Walmart (WMT) has consistently earned a low opinion from consumers, but chief executive Doug McMillon has vowed to improve the retailer's standing with customers.
So how's that working out? Not great, at least not yet. The world's largest retailer slipped two points in the latest American Customer Satisfaction Index (ACSI), holding fast to its last-place ranking among department and discount stores.
Walmart also continued to rank dead last among the country's top supermarkets and health and personal care stores, according to the survey, which is based on interviews with more tan 9,000 customers in November and December.
That Walmart has had a tough year may be an understatement. Under pressure from labor activists and its own workforce, Walmart boosted its minimum wage to $10 an hour, crimping profits. A much-ballyhooed experiment into smaller-scale retailing ended with a fizzle when Walmart said in January that it would close its Walmart Express stores, as well as some supercenters and Neighborhood Markets. At the time, McMillon said the company was investing in appealing to customers of all income levels and "being great merchants."
However, that hasn't moved the needle, at least when gauged by the ACSI.
"Altering those perceptions are going to take time," said ACSI director David VanAmburg. "If you think about the general reputation of Walmart as perceived by shoppers that are surveyed by a study like the ACSI, it is not a perception that it's a great place to shop."
Walmart dropped two points to 66 points among department and discount stores. By comparison, the top-rated store in the category is Nordstrom (JWN), which earned 82 points. The category average is 74 points. Walmart said that its own surveys show that consumers are satisfied.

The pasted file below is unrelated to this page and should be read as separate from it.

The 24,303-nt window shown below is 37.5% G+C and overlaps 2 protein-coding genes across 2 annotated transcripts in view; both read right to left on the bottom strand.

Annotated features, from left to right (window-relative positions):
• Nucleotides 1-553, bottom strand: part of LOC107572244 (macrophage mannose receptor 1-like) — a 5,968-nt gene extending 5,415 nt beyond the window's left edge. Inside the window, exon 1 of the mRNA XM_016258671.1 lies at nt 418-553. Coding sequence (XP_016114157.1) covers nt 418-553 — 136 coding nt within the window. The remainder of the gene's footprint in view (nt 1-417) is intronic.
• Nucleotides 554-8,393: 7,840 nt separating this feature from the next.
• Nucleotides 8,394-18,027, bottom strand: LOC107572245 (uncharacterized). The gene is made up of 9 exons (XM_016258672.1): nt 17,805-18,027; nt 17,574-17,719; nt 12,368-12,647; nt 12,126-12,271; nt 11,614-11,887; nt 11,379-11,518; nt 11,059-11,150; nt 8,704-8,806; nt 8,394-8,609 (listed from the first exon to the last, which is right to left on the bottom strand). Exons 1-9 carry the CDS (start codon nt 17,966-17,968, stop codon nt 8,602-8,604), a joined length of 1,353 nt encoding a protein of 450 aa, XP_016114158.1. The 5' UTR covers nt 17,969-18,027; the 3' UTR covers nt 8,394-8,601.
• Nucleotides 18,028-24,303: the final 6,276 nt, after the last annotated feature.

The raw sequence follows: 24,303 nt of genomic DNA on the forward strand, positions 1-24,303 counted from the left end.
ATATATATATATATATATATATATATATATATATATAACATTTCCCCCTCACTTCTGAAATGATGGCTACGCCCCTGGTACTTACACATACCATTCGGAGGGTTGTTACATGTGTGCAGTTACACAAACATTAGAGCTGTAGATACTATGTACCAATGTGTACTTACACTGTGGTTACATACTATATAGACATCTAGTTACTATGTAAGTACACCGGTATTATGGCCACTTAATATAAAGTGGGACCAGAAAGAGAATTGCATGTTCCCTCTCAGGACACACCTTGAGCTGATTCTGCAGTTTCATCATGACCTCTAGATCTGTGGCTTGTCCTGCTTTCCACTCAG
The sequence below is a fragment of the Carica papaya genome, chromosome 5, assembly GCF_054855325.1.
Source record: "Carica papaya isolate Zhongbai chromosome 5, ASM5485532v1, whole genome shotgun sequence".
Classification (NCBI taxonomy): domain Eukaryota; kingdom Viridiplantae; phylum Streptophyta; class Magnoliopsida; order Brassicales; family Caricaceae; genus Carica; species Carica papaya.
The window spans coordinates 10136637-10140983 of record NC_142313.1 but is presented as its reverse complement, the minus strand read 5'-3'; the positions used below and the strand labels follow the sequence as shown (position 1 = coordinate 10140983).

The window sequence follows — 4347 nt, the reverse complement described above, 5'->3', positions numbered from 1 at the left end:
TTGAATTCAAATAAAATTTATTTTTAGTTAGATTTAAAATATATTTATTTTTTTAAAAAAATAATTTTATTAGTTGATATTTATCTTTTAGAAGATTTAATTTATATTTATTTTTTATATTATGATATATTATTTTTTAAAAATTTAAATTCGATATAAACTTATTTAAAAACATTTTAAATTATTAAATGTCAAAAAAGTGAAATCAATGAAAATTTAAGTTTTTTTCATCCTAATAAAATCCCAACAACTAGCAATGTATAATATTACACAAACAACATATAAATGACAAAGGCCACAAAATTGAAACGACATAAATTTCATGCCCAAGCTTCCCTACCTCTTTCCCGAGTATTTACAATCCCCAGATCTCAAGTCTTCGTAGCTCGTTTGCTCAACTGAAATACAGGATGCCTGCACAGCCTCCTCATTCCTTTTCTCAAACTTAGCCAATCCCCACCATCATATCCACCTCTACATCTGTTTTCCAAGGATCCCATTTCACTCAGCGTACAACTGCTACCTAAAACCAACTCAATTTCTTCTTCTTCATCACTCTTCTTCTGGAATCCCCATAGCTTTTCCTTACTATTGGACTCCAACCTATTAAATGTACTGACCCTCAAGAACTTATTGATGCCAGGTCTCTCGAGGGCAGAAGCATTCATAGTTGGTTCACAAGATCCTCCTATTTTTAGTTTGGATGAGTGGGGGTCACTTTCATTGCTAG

"We survey millions of customers throughout the year and receive great feedback on our efforts to deliver clean stores, fast checkouts and a friendly store environment," a Walmart spokeswoman said. "We continue to raise the bar in these areas so we can make the shopping experience even better for our customers."
Still, the entire department store category slipped 3 points from 77 a year ago, which VanAmburg said is likely due to consumers becoming more discerning about quality combined with retailers cutting back on discounts.
"It really kind of stems from a convergence of circumstances in the wake of the recession," he said. A few years ago, "consumers lowered their expectations" and workers were trying their best, which elevated satisfaction numbers.
He noted that Walmart's efforts to improve may eventually pay off.
Walmart wasn't the only retailer to suffer in the standings. Among supermarkets, Whole Foods (WFM) slipped 8 points, from 81 points a year earlier to 73 this year. Known for its high prices, Whole Foods executives have vowed to increase discounts and win back customers, but other research has indicated that consumers aren't noticing lower prices.
"There was an effort to be more competitive on pricing, but that seems not be working," VanAmburg said. "Other retailers are getting on the organic bandwagon, and consumers are finding that products they used to buy at Whole Foods they can find at other stores and often cheaper. It's making Whole Foods less attractive."
The top-rated supermarket, by comparison, is privately held Wegmans, which earned an 86 rating, or 1 point higher than a year earlier. Trader Joe's was runner up, with 83 points, or 2 points below its rating a year earlier.
Here's a list of the ACSI's ratings for discount and department stores, ranked from top to bottom, with their customer-service scores in parentheses.
1. Nordstrom (82)
2. Dillard's (80)
3. Fred Meyer (79)
4. All others (79)
5. Belk (77)
6. Kohl's (77)
7. Dollar Tree (76)
8. Meijer (76)
9. Target (75)
10. Dollar General (74)
11. J.C. Penney (74)
12. Ross (74)
13. Macy's (73)
14. Sears (71)
15. Walmart (66)
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